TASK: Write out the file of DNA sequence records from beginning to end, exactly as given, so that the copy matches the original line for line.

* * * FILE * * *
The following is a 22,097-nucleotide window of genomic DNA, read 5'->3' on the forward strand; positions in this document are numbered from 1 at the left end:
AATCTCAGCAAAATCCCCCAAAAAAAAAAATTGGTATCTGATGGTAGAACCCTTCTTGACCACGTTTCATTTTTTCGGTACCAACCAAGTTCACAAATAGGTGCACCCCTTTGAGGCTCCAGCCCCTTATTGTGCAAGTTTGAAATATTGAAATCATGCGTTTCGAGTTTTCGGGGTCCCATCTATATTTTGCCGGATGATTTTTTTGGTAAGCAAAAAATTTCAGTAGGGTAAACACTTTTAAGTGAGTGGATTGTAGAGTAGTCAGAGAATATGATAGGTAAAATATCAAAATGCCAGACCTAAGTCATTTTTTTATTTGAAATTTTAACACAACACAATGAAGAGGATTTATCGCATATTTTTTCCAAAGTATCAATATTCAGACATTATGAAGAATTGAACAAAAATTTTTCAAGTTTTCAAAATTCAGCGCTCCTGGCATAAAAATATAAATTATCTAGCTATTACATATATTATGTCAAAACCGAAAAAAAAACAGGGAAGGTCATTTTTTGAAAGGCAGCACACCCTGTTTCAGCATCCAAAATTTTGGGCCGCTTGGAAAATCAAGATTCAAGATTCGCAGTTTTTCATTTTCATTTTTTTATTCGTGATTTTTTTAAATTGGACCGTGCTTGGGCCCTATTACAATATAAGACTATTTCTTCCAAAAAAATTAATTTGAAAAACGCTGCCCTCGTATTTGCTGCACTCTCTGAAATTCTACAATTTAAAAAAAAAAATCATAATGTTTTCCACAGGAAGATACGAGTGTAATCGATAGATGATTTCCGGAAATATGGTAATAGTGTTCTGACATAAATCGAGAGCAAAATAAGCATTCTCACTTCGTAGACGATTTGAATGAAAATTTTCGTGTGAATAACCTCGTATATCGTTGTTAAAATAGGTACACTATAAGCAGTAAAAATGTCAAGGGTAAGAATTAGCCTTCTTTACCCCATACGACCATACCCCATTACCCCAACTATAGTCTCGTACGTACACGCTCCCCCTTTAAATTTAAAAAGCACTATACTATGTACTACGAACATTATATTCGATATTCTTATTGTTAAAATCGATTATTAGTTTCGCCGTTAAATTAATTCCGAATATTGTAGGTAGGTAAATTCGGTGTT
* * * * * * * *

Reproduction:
The following is a 22,097-nucleotide window of genomic DNA, read 5'->3' on the forward strand; positions in this document are numbered from 1 at the left end:
AATCTCAGCAAAATCCCCCAAAAAAAAAAATTGGTATCTGATGGTAGAACCCTTCTTGACCACGTTTCATTTTTTCGGTACCAACCAAGTTCACAAATAGGTGCACCCCTTTGAGGCTCCAGCCCCTTATTGTGCAAGTTTGAAATATTGAAATCATGCGTTTCGAGTTTTCGGGGTCCCATCTATATTTTGCCGGATGATTTTTTTGGTAAGCAAAAAATTTCAGTAGGGTAAACACTTTTAAGTGAGTGGATTGTAGAGTAGTCAGAGAATATGATAGGTAAAATATCAAAATGCCAGACCTAAGTCATTTTTTTATTTGAAATTTTAACACAACACAATGAAGAGGATTTATCGCATATTTTTTCCAAAGTATCAATATTCAGACATTATGAAGAATTGAACAAAAATTTTTCAAGTTTTCAAAATTCAGCGCTCCTGGCATAAAAATATAAATTATCTAGCTATTACATATATTATGTCAAAACCGAAAAAAAAACAGGGAAGGTCATTTTTTGAAAGGCAGCACACCCTGTTTCAGCATCCAAAATTTTGGGCCGCTTGGAAAATCAAGATTCAAGATTCGCAGTTTTTCATTTTCATTTTTTTATTCGTGATTTTTTTAAATTGGACCGTGCTTGGGCCCTATTACAATATAAGACTATTTCTTCCAAAAAAATTAATTTGAAAAACGCTGCCCTCGTATTTGCTGCACTCTCTGAAATTCTACAATTTAAAAAAAAAAATCATAATGTTTTCCACAGGAAGATACGAGTGTAATCGATAGATGATTTCCGGAAATATGGTAATAGTGTTCTGACATAAATCGAGAGCAAAATAAGCATTCTCACTTCGTAGACGATTTGAATGAAAATTTTCGTGTGAATAACCTCGTATATCGTTGTTAAAATAGGTACACTATAAGCAGTAAAAATGTCAAGGGTAAGAATTAGCCTTCTTTACCCCATACGACCATACCCCATTACCCCAACTATAGTCTCGTACGTACACGCTCCCCCTTTAAATTTAAAAAGCACTATACTATGTACTACGAACATTATATTCGATATTCTTATTGTTAAAATCGATTATTAGTTTCGCCGTTAAATTAATTCCGAATATTGTAGGTAGGTAAATTCGGTGTT